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Jack Close

Jack Close was born in 1925. After training as a Wireless Operator at his local Technical College, he joined HM Rescue Tugs Service in 1943. On 20 December 1943 he joined the Rescue Tug Eminent in Glasgow. In the weeks leading up to D-Day Eminent took part in exercises in the Channel, practising towing what turned out to be components of the Mulberry Harbours. The extracts that follow are taken with Mr Close’s kind permission from his Memoirs, ‘Beyond the Horizon’, published in 2010.

If you would like to read the full story of Jack Close’s wartime adventures and the story of his years at sea in tramp steamers, tankers and deep-water trawlers after the war, copies of ‘Beyond the Horizon’ can be purchased from Mr Close’s website: www.jackclose.co.uk

On D-Day Jack Close’s tug set off down one of the mineswept channels to Normandy towing six lengths of floating roadway:

As we progressed southward down our allocated channel, a hospital ship passed us going northward in an adjoining channel, her bows had been blown away and she was being towed stern first back to England, probably having struck a mine. A number of landing craft also passed us in the same channel, most were empty but some had wounded lying on their decks. Everyone managed a wave. Struggling at around for knots, we were passed by two battleships of the Royal Sovereign class, going south at great speed. A corvette that we worked closely with on the south coast also passed us, its Aldis lamp flickered, the message said, ‘Come back safe’ …

The noise of the bombing and gunfire increased as we neared the far shore. Approaching the beach landing area we passed close to the Rodney which was firing her 16inch shells continuously. The battleships Warspite and Ramillies, which had overtaken us earlier, had joined the cruisers Belfast and Diadem in bombarding targets inland. The shock waves from their guns could be felt in the air and up through the ship’s hull. E-boats were reported in the area. A ship to starboard of us was set on fire, probably a tanker judging by the size of the explosion. Wireless messages from the beach to the ships offshore were coming thick and fast, in plain language.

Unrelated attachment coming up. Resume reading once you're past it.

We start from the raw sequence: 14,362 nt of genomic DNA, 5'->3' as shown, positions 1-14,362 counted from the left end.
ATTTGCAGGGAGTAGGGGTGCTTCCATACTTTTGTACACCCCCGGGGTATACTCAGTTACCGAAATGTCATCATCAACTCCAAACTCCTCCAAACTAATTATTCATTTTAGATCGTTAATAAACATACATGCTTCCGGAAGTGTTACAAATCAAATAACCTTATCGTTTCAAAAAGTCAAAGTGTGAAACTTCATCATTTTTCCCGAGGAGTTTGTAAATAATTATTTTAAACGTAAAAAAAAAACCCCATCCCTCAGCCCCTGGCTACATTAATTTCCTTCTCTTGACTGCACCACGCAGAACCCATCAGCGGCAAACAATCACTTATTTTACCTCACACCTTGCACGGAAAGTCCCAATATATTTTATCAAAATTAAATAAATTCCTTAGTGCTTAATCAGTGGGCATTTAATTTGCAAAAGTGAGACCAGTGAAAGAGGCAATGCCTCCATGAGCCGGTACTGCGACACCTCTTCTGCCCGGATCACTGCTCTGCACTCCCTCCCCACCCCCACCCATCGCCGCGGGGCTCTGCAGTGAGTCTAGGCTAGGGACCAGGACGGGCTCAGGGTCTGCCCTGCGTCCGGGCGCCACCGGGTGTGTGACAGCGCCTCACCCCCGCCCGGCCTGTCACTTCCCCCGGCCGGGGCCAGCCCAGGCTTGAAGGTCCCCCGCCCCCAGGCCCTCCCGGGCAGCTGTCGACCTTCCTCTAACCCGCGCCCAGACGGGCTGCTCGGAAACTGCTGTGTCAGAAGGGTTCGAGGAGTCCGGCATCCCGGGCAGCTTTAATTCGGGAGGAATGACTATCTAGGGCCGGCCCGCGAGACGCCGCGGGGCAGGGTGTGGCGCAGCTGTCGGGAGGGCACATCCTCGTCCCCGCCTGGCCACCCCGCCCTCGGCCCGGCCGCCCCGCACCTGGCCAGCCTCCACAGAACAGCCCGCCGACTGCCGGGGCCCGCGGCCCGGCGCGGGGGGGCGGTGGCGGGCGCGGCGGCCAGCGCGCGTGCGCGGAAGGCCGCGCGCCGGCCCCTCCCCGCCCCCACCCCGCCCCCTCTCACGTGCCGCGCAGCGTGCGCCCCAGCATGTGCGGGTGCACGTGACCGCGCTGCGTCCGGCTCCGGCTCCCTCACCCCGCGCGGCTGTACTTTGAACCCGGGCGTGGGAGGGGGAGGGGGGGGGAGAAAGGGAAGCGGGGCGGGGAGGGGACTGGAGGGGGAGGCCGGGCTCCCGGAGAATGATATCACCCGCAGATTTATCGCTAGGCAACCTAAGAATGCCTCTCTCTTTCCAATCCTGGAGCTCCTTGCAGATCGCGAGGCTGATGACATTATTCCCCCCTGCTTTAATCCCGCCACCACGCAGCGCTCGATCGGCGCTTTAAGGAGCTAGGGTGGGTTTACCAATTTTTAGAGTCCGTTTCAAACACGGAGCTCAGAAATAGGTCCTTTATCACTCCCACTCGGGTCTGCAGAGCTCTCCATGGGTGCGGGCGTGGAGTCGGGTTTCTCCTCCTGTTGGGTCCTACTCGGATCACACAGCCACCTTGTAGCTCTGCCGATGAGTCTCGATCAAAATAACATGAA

It had taken the best part of 24 hours to make the crossing to Manvieux and somewhere along the way a small infantry landing craft, an LCI, had lashed herself to us with ropes, she was badly damaged and would probably have sunk otherwise. When we arrived offshore we could see beach obstacles sticking up out of the sand and debris everywhere. Battleships and cruisers were bombarding targets just inland, their guns emitting belches of flame as shells sailed overhead. Rocket launchers fired off their missiles in batches, accompanied by a rushing sound and sheets of flame; awe-inspiring in the daytime, they became even more dramatic as darkness fell. As far as the eye could see in any direction, there were battleships and heavy cruisers bombarding the shore and landing craft weaving their way through the confusion of shipping off the beaches. The smell of cordite filled the air, the noise was deafening and smoke blanketed the whole area …

We stayed off the beachhead for the next 36 hours, holding onto our tow and keeping out of the way of the landing craft and other vessels passing us on the way to the beach, waiting until working parties and small craft had cleared sufficient space to allow the securing of our roadway onto the shore. Dusk was falling when we left … Picking our way through the shipping that was milling about off-shore, we set off home along the northbound channel. Midway across, we came upon an American coast-guard vessel that had broken down and was drifting; we threw her a line and towed her back to England. We were otherwise unhindered, made good speed of 10 knots or more and reached the Solent as dawn was breaking.